The COVID-19 pandemic has disrupted the lives of everyone in the UK, and with no clear idea of how and when it’s going to end, it’s little wonder that many of us are feeling anxious. That probably won’t come as a huge surprise to you – it’s only natural that people’s wellbeing is being affected by such a major crisis – but that doesn’t mean you should shrug it off. It’s vital to take steps to look after your mental health, and the Every Mind Matters campaign can help.
That’s what we wrote in mid-April when we first covered this mental health campaign from the NHS and Public Health England, and we find ourselves back in a similar position. The pandemic is still causing widespread disruption and Every Mind Matters can still help you to look after your mental wellbeing. It provides advice and tools to help support your mental health during this extraordinarily trying time. On the website you’ll find the Mind Plan tool, which starts with a quiz to create tailored support for you based on a few questions about your situation, along with specific advice tackling common problems like trouble sleeping and stress.
It takes a couple of minutes to complete the Mind Plan quiz, after which you’ll get some advice with videos to help you put that advice into practice, whether it’s practising guided breathing or tackling a home workout. And if a suggestion doesn’t hit home, you can swap it out for another one.
We’d urge everyone to visit the Every Mind Matters site and give the Mind Plan quiz a go at least, but if you want some general mental health advice right here and now, here’s NHS psychiatrist Dr Max Pemberton.
“For me, the most important thing is to have a routine, where you can break up your day into sections, and exercise,” says Pemberton. “There are so many programmes online and workouts you can do at home to keep your mind active. You must remember that throughout all this, you are not alone – speak to your family and friends. We will get through it and, with any luck, emerge from lockdown stronger than ever.”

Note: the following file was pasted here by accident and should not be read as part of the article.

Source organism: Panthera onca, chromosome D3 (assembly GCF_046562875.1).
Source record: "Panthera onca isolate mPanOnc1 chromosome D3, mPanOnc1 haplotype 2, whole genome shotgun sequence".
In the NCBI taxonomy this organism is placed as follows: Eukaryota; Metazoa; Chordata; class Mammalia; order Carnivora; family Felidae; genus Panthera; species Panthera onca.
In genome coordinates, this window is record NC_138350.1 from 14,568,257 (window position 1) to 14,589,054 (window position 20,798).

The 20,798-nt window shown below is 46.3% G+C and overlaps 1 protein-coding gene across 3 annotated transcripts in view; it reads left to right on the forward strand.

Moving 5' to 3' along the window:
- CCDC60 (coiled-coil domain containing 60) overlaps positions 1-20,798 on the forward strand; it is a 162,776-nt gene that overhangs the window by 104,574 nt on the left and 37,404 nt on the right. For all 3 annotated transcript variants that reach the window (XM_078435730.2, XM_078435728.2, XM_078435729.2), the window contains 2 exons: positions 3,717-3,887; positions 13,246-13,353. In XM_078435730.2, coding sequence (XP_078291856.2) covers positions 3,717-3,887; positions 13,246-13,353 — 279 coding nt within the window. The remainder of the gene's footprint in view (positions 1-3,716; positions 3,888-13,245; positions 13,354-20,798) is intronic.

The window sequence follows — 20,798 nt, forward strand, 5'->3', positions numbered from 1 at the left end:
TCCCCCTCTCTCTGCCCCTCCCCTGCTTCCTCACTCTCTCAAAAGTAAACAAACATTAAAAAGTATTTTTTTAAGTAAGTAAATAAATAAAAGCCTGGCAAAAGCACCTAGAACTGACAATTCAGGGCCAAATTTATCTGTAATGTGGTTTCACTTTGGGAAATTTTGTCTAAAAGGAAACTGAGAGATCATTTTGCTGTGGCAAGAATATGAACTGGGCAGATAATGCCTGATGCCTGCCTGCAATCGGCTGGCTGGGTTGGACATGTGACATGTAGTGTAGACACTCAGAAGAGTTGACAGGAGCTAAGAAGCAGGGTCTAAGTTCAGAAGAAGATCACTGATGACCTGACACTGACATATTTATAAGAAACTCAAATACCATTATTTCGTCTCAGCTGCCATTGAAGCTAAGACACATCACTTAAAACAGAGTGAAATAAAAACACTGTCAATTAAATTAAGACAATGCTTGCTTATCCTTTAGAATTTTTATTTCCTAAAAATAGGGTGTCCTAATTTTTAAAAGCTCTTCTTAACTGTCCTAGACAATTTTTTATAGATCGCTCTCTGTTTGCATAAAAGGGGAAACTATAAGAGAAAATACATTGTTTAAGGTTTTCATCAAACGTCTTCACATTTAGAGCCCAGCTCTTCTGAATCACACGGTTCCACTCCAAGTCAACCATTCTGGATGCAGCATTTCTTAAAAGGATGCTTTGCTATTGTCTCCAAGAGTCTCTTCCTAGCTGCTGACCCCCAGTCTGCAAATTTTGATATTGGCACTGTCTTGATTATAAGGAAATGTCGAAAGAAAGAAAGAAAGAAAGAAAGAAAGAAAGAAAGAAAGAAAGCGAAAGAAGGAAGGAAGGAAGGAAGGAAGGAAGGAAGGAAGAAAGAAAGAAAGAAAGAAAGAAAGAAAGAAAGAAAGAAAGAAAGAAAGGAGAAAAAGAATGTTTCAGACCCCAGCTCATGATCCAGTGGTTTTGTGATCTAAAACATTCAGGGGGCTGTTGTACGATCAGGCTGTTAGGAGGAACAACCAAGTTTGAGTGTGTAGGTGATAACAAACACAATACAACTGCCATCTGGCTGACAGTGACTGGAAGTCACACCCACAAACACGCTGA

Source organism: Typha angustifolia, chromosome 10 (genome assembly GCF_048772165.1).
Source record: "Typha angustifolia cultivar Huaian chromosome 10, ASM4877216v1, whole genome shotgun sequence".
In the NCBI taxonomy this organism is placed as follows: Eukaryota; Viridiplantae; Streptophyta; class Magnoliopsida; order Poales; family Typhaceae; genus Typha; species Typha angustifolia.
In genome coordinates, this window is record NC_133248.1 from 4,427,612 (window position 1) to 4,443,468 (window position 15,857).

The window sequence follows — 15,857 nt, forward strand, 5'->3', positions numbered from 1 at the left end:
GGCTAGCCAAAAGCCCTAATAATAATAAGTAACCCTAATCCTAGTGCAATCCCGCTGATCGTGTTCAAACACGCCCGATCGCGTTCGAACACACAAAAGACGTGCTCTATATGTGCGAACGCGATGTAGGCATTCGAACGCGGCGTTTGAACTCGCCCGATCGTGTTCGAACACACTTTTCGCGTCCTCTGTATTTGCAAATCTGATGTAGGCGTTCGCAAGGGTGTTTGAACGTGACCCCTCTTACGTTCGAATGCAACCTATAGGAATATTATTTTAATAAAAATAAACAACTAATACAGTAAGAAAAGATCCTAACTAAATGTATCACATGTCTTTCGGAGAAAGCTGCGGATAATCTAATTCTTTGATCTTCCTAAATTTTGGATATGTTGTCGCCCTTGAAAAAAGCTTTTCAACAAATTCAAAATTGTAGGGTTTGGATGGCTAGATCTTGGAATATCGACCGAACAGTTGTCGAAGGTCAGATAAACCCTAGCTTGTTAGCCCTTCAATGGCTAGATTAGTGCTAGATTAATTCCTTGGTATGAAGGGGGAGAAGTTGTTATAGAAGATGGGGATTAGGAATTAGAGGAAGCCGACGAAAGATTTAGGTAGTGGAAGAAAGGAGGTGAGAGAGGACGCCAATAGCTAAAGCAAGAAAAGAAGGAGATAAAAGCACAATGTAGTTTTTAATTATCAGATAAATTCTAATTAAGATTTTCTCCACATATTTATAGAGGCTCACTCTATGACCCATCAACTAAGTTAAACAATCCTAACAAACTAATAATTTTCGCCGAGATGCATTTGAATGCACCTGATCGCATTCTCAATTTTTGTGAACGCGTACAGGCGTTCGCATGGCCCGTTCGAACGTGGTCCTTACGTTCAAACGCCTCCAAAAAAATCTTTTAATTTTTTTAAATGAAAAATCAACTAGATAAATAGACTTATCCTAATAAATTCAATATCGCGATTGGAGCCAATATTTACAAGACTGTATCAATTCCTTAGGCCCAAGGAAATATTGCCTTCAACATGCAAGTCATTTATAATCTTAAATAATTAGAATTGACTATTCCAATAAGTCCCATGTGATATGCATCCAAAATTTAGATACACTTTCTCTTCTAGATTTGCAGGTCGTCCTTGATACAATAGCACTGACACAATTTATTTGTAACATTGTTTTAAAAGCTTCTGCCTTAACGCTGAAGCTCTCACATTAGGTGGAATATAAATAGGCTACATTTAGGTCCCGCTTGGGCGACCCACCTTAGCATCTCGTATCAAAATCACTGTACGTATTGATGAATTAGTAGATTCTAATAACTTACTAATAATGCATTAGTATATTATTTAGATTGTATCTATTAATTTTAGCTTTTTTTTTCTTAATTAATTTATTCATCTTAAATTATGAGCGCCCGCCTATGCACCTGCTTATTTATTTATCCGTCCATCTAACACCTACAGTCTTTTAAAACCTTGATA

Here are Pemberton’s top ten tips for supporting your mental wellbeing.
1. Our physical and mental wellbeing are related. Looking after your body will help you look after your mind. Physical activity can have an extremely positive effect on your mental wellbeing. Even if this means doing just a short workout at home, it can boost your mood.
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2. Managing your sleep well can benefit your mental wellbeing hugely. Not getting enough can affect concentration and reduce your energy levels, so make sure you try to keep regular sleep hours.
3. Take a deep breath. Slow, measured breathing is an effective way of relaxing your mind and switching off from the outside world.
4. Stay positive! The way we think, the way we feel and the way we behave are all linked. It might sound obvious but make a real effort to reframe unhelpful thoughts. Take a step back and see how you can think about things differently. When positive thinking becomes a habit, you will be happier and better prepared to handle the current situation.
5. Don’t be afraid to seek support! We all need help sometimes. Make sure you reach out to people around you if you begin to struggle. And if you think someone is struggling with their mental wellbeing then do reach out to them. Not only could you have a positive impact on their life, but this can also build your own emotional strength.
6. Learn something new. It’s important to do things that make you happy, perhaps a new hobby or skill that can take your mind off things. Setting goals can be a great way to build your self-esteem and feel a sense of achievement.
7. Create a routine. This is really important as life is changing and we need to adapt to our new living situation. Routine gives both children and adults an increased feeling of safety in the context of uncertainty, so maybe make a plan for the day that includes time for working, eating, relaxing, exercising.
8. Stick to mealtimes and bedtimes – this shouldn’t be too difficult if you’re working from home, but don’t be tempted to stay in bed or work longer hours. Eat at the times you usually would, as this can help you remain in your routine.
9. Plan for the down times. Everyone will feel different emotions because of what is going on, but it’s perfectly normal. Learn what helps you feel better – call a friend, listen to uplifting music or even have a hot bath to help you relax.
10. Keep your mind active. Read, write, play games, do crossword puzzles, sudokus, jigsaws or drawing, cooking and painting. Find something that works for you and be creative!
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Nick Harris-Fry is a journalist who has been covering health and fitness since 2015. Nick is an avid runner, covering 70-110km a week, which gives him ample opportunity to test a wide range of running shoes and running gear. He is also the chief tester for fitness trackers and running watches, treadmills and exercise bikes, and workout headphones.